As a matter of fact, humorous essays are synonyms to funny essay. The key goal here is to impress readers and make them laugh or at least smile. It should be noted that any essay type (except for scientific research) can be funny. Of course, personal essays as a rule contain jokes and funny description of different situations, facts and experience. Even admission essay can be funny. This will help you make admission committee appreciate your sense of humor, knowledge and the ability to express own thoughts.
Although you are writing a humorous essay, it is still important to ensure that your essay has relevant facts that can back up any claims made in your essay.
Humor Essays | Walk a mile in my underpants
It was not until the 20th century that the United States developed its own type of the humorous essay. The rustics and cracker-barrel philosophers of 19th-century America, from Sut Lovingood to Artemus Ward to Mr. Dooley, were fictional characters whose humor was mainly dialect humor. Even reallife figures such as Davy Crockett, Mike Fink, and Jim Bridger were turned into tall tales. Mark Twain used the essay form to pillory James Fenimore Cooper, but was himself primarily a fiction writer, as the title of perhaps his best-known essay, “How to Tell a Story” (1895), indicates.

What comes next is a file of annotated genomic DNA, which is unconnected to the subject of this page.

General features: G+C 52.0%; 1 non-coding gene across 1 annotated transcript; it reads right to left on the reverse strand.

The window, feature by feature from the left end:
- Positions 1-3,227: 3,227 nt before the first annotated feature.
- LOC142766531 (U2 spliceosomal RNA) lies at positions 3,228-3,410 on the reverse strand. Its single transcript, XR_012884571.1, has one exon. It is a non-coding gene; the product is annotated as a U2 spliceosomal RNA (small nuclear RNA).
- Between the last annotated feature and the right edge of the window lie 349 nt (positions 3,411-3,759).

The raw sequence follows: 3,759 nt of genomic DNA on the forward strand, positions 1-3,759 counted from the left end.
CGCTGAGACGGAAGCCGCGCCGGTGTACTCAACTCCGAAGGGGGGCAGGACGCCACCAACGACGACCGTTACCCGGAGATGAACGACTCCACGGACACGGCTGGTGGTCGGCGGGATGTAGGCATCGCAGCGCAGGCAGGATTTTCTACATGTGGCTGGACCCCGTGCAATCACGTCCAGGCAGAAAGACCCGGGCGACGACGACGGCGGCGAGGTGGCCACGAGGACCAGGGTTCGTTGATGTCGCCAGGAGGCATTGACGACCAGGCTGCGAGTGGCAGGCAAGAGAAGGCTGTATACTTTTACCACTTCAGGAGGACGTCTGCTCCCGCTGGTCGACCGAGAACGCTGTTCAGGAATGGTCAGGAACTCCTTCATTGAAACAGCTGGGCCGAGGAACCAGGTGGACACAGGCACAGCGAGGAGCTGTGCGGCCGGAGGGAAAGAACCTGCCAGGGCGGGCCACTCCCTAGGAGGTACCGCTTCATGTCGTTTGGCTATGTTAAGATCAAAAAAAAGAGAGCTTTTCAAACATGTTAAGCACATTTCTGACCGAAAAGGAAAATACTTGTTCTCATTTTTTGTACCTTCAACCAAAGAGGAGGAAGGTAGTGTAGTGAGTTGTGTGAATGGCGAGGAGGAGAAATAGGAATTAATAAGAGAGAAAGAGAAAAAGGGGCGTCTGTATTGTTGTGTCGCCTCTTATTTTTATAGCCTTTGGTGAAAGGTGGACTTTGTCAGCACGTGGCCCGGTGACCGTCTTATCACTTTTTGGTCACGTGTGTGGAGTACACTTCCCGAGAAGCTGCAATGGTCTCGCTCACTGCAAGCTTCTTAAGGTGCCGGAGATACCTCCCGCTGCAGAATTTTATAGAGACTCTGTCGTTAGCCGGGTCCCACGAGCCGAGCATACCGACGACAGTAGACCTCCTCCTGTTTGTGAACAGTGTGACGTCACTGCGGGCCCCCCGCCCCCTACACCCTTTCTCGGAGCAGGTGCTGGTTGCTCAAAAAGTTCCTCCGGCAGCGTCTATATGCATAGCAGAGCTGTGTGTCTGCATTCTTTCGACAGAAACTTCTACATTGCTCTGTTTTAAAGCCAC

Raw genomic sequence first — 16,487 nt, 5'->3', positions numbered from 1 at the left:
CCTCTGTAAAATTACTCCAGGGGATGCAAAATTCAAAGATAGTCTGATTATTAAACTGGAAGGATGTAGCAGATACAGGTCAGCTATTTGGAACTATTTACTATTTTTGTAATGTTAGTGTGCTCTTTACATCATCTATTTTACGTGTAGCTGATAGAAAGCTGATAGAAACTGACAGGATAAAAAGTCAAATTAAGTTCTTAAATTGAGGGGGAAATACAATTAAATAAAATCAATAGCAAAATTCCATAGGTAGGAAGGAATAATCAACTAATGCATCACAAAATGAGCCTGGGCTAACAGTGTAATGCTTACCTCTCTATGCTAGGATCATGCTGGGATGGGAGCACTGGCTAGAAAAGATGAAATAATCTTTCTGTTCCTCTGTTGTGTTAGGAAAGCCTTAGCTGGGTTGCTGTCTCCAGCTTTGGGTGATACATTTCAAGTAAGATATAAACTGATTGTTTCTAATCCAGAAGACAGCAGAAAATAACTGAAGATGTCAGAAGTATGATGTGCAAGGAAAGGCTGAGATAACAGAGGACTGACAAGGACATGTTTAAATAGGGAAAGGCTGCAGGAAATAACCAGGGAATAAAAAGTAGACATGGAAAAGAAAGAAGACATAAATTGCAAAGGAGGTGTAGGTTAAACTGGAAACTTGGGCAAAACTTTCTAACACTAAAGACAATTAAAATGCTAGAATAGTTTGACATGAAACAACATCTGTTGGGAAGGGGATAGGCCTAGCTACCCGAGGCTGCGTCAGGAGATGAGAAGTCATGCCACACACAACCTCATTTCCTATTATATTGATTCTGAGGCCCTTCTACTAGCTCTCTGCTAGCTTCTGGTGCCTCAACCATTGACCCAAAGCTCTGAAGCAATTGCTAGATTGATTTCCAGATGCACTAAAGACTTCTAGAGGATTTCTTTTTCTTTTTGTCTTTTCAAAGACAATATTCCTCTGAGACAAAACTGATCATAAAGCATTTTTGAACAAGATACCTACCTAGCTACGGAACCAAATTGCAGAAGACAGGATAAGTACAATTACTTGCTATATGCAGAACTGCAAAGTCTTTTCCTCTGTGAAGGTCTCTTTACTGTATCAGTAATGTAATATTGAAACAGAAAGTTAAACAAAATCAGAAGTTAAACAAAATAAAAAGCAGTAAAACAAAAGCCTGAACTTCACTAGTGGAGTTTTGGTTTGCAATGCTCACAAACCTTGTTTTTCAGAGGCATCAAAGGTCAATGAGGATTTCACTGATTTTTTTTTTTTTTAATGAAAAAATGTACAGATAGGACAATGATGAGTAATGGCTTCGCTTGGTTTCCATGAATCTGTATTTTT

In the middle of a serious economic work, a humorous essay can seem all the funnier by contrast. If you are looking for a smile, a chuckle, and even an occasional laugh-out-loud moment, consider these suggestions.The 17th century was also marked by the rise of the character sketch as a kind of humorous essay. This development grew out of the 1592 publication of a Latin translation of Theophrastus (c. 371–c. 287 BCE), whose Characters offered a model for exploring the eccentricities of the individual. These essays sometimes pretended to be a letter from a neighboring place bringing news about those who lived there. Bishop Joseph Hall, Sir Thomas Overbury, Thomas Dekker, Thomas Harman, John Earle, Thomas Fuller, and Laura Spencer Portor all published collections in which they characterized such types as the bumpkin, the glutton, the busybody, and the hypocritical nonconformist. Ben Jonson’s epigrams also presented types as social or moral models.